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Capibianco v. Civil Service Commission

Decided: March 14, 1960.

PETER CAPIBIANCO, APPELLANT,
v.
CIVIL SERVICE COMMISSION OF NEW JERSEY AND CITY OF ASBURY PARK, A MUNICIPAL CORPORATION, ETC., RESPONDENTS



Goldmann, Freund and Haneman. The opinion of the court was delivered by Goldmann, S.j.a.d.

Goldmann

Capibianco appeals from a determination of the Civil Service Commission holding that (1) he never acquired permanent status after his assignment to duty in a temporary capacity as Chief of Police of the Asbury Park Police Department, and (2) since a vacancy existed in that position, the Civil Service Department properly took action to fill the position permanently by holding a competitive promotional examination and certifying a list of eligibles for appointment.

Capibianco joined the Asbury Park police force in 1930. The city adopted civil service in 1940. In 1945 Capibianco took competitive examinations for promotion to the positions of captain, deputy chief and chief of police. Having passed the examinations, he was placed on the list of eligibles for the respective positions and thereafter was permanently appointed to the position of captain. On September 10, 1955 he was appointed deputy chief by the City Manager of Asbury Park, who was the appointing authority under R.S. 40:82-4(d), 40:82-5. Swede v. Clifton , 22 N.J. 303, 308 (1956), affirming 39 N.J. Super. 366 (App. Div. 1956). The 1945 list of eligibles had by that time expired (R.S. 11:9-10; Civil Service Rule 39), so that Capibianco could not be appointed permanently to the position of deputy chief without taking a new competitive examination or without the Civil Service Commission approving such promotion under Civil Service Rule 24. That rule provides, in part, that "When there are not more than three persons eligible to take the promotion test or not more than three of those who are eligible file application to take such test and the preference rights of veterans will not be affected the president [of the Commission] may, in his discretion, authorize such promotion without competitive test." Since the Civil Service Department had no list of eligibles available for certification to the position of deputy chief, and Capibianco was the only police captain serving at that time, the Civil Service Department treated the attempted promotion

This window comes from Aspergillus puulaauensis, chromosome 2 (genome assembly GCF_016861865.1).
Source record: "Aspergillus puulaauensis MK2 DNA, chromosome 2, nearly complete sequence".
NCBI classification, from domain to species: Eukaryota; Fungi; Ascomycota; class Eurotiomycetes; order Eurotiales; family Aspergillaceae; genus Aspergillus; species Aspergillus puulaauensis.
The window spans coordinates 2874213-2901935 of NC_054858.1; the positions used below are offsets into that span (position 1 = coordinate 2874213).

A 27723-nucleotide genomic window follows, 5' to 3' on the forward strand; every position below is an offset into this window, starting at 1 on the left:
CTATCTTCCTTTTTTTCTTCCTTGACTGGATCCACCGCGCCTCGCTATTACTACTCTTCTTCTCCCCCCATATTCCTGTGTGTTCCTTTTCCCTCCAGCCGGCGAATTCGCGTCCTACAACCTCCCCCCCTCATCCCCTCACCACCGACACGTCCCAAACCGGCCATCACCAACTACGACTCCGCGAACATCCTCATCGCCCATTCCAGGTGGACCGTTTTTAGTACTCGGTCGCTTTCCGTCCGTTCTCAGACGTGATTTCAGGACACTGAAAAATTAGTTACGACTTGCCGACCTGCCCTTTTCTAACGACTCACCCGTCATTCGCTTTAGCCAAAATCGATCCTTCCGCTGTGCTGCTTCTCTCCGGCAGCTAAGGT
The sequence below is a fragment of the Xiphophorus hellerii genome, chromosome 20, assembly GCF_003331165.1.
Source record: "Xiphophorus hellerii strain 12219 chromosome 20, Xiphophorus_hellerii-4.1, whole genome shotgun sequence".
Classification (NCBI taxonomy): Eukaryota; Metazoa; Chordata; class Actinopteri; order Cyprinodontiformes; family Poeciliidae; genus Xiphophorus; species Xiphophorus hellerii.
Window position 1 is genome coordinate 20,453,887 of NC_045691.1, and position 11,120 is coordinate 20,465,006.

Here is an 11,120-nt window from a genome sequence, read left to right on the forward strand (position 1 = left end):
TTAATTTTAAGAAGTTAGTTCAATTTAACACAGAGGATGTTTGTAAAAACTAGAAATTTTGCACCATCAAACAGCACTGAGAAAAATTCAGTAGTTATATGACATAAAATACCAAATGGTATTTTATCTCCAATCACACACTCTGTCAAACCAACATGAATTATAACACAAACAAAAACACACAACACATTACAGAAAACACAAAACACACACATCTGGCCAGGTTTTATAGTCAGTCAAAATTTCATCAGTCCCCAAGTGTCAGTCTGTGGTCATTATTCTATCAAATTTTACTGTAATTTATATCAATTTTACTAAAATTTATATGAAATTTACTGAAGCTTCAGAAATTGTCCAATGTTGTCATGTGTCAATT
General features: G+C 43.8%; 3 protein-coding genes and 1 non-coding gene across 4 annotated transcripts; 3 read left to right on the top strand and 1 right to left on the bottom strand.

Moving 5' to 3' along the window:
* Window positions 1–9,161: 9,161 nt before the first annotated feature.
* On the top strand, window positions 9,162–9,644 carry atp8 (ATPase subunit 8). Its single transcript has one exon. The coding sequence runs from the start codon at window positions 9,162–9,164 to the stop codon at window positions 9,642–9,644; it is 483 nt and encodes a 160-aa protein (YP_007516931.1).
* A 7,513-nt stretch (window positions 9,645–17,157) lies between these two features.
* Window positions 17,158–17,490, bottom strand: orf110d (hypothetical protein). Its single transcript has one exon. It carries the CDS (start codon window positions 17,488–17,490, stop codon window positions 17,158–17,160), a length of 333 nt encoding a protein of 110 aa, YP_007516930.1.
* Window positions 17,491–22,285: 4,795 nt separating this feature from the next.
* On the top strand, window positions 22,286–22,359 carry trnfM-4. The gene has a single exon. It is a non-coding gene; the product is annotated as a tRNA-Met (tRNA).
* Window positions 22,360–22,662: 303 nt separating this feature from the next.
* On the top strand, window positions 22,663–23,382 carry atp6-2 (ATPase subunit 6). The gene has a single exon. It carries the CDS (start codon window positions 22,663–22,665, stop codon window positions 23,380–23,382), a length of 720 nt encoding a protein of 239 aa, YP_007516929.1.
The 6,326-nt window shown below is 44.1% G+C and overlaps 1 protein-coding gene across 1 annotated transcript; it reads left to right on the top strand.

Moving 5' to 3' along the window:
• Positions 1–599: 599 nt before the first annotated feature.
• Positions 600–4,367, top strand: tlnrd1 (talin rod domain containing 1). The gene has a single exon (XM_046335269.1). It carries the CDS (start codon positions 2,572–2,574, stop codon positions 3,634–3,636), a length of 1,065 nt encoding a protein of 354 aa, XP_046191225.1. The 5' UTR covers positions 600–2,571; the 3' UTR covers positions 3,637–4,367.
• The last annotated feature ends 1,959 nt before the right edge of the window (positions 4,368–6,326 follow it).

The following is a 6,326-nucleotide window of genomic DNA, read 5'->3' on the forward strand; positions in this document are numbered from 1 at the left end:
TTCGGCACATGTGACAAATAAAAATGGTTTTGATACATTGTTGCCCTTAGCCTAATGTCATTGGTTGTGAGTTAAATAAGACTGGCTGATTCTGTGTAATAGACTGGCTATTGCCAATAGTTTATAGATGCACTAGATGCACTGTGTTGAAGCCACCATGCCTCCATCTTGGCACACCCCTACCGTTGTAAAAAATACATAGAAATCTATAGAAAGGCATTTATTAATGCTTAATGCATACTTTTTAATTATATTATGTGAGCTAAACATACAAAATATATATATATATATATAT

of Capibianco to deputy chief as a request for promotion under Rule 24. The Civil Service Commission thereupon approved the promotion, the permanent appointment to be effective as of November 17, 1955. The letter of approval sent to the city manager stated that the period from the effective date he had requested, September 10, 1955, to that fixed by the Commission, November 17, 1955, "shall be under temporary status."

This history of Capibianco's appointment as deputy chief is relevant by way of comparison with his present claim to appointment as chief of police and the procedures later followed in this regard.

Appellant has held the position of deputy chief since November 17, 1955. The Civil Service Commission records reflect no change from this permanent appointment.

On July 30, 1957 the city manager appointed Capibianco "Acting Chief" of the Asbury Park Police Department, "due to the temporary absence of Chief Fred Lembke." Chief Lembke, who had been on sick leave since July 30, 1957, permanently retired on January 1, 1958. Shortly thereafter, on January 14, 1958, the Mayor and Council of Asbury Park, by a 3-2 vote, recommended that the city manager permanently appoint Capibianco chief of police. He did not act on the recommendation.

The governing body thereafter approved an increase in Capibianco's salary. On June 25, 1958 the city manager wrote appellant as follows:

"Kindly be advised that the Mayor and Council have approved an increase to Chief's salary to be paid to you, although you are Acting Chief. This will be retroactive to the date of your appointment to Acting Chief , July 30, 1957." (Italics ours)

The salary change was "recorded" by the Civil Service Department, but Capibianco continued on its records as "Deputy Chief."

On or about November 15, 1958 the city manager requested the Civil Service Commission to hold an examination

for chief of police among eligible applicants in order to establish a list from which he could make a permanent appointment. The Commission scheduled such an examination for January 9, 1959, open to police officers with the ranks of deputy chief and captain. There were two deputy chiefs eligible to take the examination (plaintiff being one) and three captains. The deputy chiefs declined to take the examination, which was held as scheduled. The three captains took the test, a list of eligibles was thereafter certified, and on March 11, 1959 the city manager appointed one of them chief of police.

In the meantime, and after the examination had been announced, Capibianco's attorney wrote the Commission, protesting the scheduling and holding of the examination as a violation of N.J.S.A. 11:22-38 and characterizing the city manager's request that an examination be held as, in effect, "a demotion or reduction in rank," and therefore contrary to law. In this and a subsequent letter the attorney called for an investigation by the Civil Service Department before any examination was scheduled. The Commission considered the protest at its meeting of December 16, 1958. The result was a request that Capibianco's attorney submit ...


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